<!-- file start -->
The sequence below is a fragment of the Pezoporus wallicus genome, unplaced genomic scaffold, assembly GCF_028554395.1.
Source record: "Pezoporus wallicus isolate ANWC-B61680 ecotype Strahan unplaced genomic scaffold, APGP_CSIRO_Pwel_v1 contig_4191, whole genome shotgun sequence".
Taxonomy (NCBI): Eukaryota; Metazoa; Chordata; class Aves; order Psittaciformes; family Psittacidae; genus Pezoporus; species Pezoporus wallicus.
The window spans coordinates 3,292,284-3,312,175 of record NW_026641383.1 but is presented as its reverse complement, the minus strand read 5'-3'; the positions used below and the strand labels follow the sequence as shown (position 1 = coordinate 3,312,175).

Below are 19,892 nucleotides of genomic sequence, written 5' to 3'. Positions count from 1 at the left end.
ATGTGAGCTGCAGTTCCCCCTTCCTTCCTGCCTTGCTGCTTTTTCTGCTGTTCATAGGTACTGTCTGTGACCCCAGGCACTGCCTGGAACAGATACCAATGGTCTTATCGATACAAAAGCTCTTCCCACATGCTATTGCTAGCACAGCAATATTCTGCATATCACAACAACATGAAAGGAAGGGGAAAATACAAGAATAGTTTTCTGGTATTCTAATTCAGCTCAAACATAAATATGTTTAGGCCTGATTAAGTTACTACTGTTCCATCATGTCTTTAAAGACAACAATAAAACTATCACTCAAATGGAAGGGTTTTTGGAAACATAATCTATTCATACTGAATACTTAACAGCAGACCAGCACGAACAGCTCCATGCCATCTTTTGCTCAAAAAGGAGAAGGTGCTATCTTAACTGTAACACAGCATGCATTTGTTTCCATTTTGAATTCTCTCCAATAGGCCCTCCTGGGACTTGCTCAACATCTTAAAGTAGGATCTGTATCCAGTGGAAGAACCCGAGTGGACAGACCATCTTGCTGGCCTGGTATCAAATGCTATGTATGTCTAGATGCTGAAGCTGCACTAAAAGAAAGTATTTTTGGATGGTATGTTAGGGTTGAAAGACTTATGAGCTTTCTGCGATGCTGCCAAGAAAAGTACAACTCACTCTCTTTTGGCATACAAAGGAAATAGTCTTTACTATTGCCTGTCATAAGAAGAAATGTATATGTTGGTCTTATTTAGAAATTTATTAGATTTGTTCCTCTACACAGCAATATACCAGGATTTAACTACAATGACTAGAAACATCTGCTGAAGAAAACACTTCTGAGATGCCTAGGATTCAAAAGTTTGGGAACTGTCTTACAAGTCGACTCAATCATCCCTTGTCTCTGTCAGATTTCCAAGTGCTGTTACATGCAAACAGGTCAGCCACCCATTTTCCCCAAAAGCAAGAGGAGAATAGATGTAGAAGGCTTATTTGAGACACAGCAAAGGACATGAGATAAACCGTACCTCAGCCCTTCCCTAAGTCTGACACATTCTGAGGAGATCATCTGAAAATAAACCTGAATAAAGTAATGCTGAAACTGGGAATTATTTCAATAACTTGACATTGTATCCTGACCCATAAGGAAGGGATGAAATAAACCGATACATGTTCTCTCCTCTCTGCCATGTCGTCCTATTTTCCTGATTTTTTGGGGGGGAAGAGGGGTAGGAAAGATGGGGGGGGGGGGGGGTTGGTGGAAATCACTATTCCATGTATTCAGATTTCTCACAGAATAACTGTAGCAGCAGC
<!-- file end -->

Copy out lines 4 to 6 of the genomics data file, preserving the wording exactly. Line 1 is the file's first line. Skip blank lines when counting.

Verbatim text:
The window spans coordinates 3,292,284-3,312,175 of record NW_026641383.1 but is presented as its reverse complement, the minus strand read 5'-3'; the positions used below and the strand labels follow the sequence as shown (position 1 = coordinate 3,312,175).

Below are 19,892 nucleotides of genomic sequence, written 5' to 3'. Positions count from 1 at the left end.
ATGTGAGCTGCAGTTCCCCCTTCCTTCCTGCCTTGCTGCTTTTTCTGCTGTTCATAGGTACTGTCTGTGACCCCAGGCACTGCCTGGAACAGATACCAATGGTCTTATCGATACAAAAGCTCTTCCCACATGCTATTGCTAGCACAGCAATATTCTGCATATCACAACAACATGAAAGGAAGGGGAAAATACAAGAATAGTTTTCTGGTATTCTAATTCAGCTCAAACATAAATATGTTTAGGCCTGATTAAGTTACTACTGTTCCATCATGTCTTTAAAGACAACAATAAAACTATCACTCAAATGGAAGGGTTTTTGGAAACATAATCTATTCATACTGAATACTTAACAGCAGACCAGCACGAACAGCTCCATGCCATCTTTTGCTCAAAAAGGAGAAGGTGCTATCTTAACTGTAACACAGCATGCATTTGTTTCCATTTTGAATTCTCTCCAATAGGCCCTCCTGGGACTTGCTCAACATCTTAAAGTAGGATCTGTATCCAGTGGAAGAACCCGAGTGGACAGACCATCTTGCTGGCCTGGTATCAAATGCTATGTATGTCTAGATGCTGAAGCTGCACTAAAAGAAAGTATTTTTGGATGGTATGTTAGGGTTGAAAGACTTATGAGCTTTCTGCGATGCTGCCAAGAAAAGTACAACTCACTCTCTTTTGGCATACAAAGGAAATAGTCTTTACTATTGCCTGTCATAAGAAGAAATGTATATGTTGGTCTTATTTAGAAATTTATTAGATTTGTTCCTCTACACAGCAATATACCAGGATTTAACTACAATGACTAGAAACATCTGCTGAAGAAAACACTTCTGAGATGCCTAGGATTCAAAAGTTTGGGAACTGTCTTACAAGTCGACTCAATCATCCCTTGTCTCTGTCAGATTTCCAAGTGCTGTTACATGCAAACAGGTCAGCCACCCATTTTCCCCAAAAGCAAGAGGAGAATAGATGTAGAAGGCTTATTTGAGACACAGCAAAGGACATGAGATAAACCGTACCTCAGCCCTTCCCTAAGTCTGACACATTCTGAGGAGATCATCTGAAAATAAACCTGAATAAAGTAATGCTGAAACTGGGAATTATTTCAATAACTTGACATTGTATCCTGACCCATAAGGAAGGGATGAAATAAACCGATACATGTTCTCTCCTCTCTGCCATGTCGTCCTATTTTCCTGATTTTTTGGGGGGGAAGAGGGGTAGGAAAGATGGGGGGGGGGGGGGGTTGGTGGAAATCACTATTCCATGTATTCAGATTTCTCACAGAATAACTGTAGCAGCAGC